Creepy

What to do when your kids get spooky?

Culture has been a bit of a theme of late. The 31st of October does nothing to alter that.

Halloween is a tradition that might date all the way back to the Celts, but it is relatively new to New Zealand, courtesy of the the good ole U.S.A.
American television has made Halloween a thing which has caught on here, something that is growing in popularity year by year while some of the older traditions fade.
Something like Guy Fawkes was the go to in my day and while it is still celebrated, if that is the right word for commemorating the actions of the figure head for a band of terrorists, it is certainly not as popular as it used to be.

Regulation and political correctness and rules have sucked the life out of something as explosively fun as Guy Fawkes. Civil authorities still put on a show in many centers and good on them. For me, Guy Fawkes will always hold a special place as my birthday falls just a day or two before, meaning blowing things up in sparkly detonations takes on a dual importance.

All Hallows Eve doesn’t seem to hold the same inherent danger as igniting tubes full of phosphorous and gunpowder. Despite the lengths some families seem to go to in celebration of a 2000 year old bow to the spirits of the dead, said to return to earth on the 31st, no one seems to be worried enough to put a halt to things.
Now would be the time I could enter into a rant about the Americanisation of the western world in particular. How American culture, delivered to us through the television, is shaping and influencing us, particularly our youth culture.

I could, but I won’t.
Sometimes it is just fun. Instead I will share with you the fun my crew had with a bit of dress-up and some clever face-paint/makeup from their creative Mother.

 You have been warned!!

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Teachers Strike Back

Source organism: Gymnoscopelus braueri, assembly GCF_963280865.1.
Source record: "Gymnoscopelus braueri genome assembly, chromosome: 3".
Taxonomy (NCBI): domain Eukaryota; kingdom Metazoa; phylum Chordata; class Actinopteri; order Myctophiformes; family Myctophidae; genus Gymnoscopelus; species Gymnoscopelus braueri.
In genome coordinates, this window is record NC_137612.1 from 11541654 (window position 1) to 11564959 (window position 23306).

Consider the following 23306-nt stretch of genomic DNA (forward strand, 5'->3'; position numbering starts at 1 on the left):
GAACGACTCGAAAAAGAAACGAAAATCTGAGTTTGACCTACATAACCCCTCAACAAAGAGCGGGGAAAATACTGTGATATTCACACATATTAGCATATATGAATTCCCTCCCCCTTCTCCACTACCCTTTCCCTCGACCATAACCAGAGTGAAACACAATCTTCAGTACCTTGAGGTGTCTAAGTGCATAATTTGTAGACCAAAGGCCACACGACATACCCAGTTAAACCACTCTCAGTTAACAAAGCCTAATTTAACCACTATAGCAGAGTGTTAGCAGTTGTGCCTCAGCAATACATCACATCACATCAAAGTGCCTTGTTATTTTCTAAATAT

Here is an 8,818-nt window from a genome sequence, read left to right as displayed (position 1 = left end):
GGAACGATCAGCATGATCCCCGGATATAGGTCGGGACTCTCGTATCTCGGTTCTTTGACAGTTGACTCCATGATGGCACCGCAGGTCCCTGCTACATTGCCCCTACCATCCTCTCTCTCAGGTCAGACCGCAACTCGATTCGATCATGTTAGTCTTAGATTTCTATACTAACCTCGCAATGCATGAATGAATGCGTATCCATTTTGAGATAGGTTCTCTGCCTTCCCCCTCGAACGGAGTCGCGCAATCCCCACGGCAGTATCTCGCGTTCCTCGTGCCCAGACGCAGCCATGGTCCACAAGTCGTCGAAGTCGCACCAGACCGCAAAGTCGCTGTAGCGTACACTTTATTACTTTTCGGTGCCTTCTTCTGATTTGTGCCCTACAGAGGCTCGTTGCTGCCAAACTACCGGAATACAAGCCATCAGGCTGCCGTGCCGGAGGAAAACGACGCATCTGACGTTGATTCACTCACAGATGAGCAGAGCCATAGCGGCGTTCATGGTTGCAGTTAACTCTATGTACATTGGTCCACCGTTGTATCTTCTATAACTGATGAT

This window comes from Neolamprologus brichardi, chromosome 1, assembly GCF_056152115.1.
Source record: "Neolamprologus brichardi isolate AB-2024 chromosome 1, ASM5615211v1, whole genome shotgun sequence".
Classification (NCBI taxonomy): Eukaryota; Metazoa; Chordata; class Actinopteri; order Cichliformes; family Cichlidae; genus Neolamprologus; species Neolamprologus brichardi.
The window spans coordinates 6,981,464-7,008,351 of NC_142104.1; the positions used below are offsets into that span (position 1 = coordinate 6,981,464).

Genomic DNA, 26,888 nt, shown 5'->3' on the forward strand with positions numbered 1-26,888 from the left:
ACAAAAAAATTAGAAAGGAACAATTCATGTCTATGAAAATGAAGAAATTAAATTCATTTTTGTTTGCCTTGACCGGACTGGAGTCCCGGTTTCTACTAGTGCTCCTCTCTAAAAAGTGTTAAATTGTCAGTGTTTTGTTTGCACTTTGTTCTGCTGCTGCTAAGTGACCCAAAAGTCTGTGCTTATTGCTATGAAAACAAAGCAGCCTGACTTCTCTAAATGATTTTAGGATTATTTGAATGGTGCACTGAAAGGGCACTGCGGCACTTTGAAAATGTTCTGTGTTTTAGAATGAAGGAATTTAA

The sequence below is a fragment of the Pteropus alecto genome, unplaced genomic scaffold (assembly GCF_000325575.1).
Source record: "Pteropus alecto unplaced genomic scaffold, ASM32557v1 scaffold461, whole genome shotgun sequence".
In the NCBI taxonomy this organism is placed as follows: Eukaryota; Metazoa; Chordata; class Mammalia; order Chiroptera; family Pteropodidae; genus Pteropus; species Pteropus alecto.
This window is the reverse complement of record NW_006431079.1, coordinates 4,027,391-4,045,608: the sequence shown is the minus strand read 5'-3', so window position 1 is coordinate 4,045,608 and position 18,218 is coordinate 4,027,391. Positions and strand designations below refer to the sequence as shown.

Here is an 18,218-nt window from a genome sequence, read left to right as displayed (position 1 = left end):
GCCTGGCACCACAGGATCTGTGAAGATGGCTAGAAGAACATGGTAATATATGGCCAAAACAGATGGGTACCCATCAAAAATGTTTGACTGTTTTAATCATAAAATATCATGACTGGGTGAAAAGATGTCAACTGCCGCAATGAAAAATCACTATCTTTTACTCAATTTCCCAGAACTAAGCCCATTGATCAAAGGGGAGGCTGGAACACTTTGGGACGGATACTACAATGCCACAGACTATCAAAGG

Twenty four years, sixteen percent.

Just two of the numbers bandied about in relation to New Zealand’s primary school teachers negotiations. Over two decades since they last took such action, and a pay rise request based over two years.

So far, the demand for pay has not been met and there is a large gap back to what has been offered by the ministry. There is certainly room for movement and that is what mediation and negotiation is all about, an attempt to find some middle ground both parties can commune on. It is clear teachers feel undervalued and I am not in a position to question that. Personally, I value the teachers of my children based on the development of my kids. A teachers value to me, to my family, to my kids, is based solely on how well our kids are learning, how they are growing educationally and how they are developing as young people in our community. From a parents perspective, value has nothing to do with how much a teacher is getting paid.

I understand a well paid employee, in any vocation, is a generally happier one, although cash is not a panacea. That said, I guess it is important to find out about the other complaints from teachers and their union. If you have bothered to follow the media releases, read through the stances of both sides, then maybe you have been able to form a semi educated take on the arguments and counter responses. Or not, particularly if you scroll down to comments sections, getting caught up in the vitriol and heated debate.

The voice of teachers and those who support them have been the louder, more vociferous one. There seems to be a desperate need for our teachers to dispel what they feel are a bunch of urban myths out there, based around the time and effort they apply in and around their working day. Holiday time is a big one and an apparent short working day. Perceptions which I know to be false, but I can also see as being easily validated.

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For a time I served on a school board. I felt it was important to have some investment in what is a major part of my kid’s lives, namely their schooling. After all, good or bad, vast tracks of your school years stay with you for life. During monthly board meetings I saw passion, I saw frustration, I saw desire and will and elation and disappointment and I saw people, everyday normal people, trying to do their best as part of a massive and at times seemingly unwieldy system. I was lucky, as were my two oldest girls, to be attending a great little school, in a rural environment richly supported and a vital part of a caring and involved community. The same probably can’t be said for every community and every school.

Anecdotal at best, but I observed teachers starting their day well before the first of the school buses pulled up or children started to disgorge from a series of SUV’s, people-movers and crowded hatchbacks. Board meetings aside, part timers aside, teacher aides aside, these staff members worked a full day.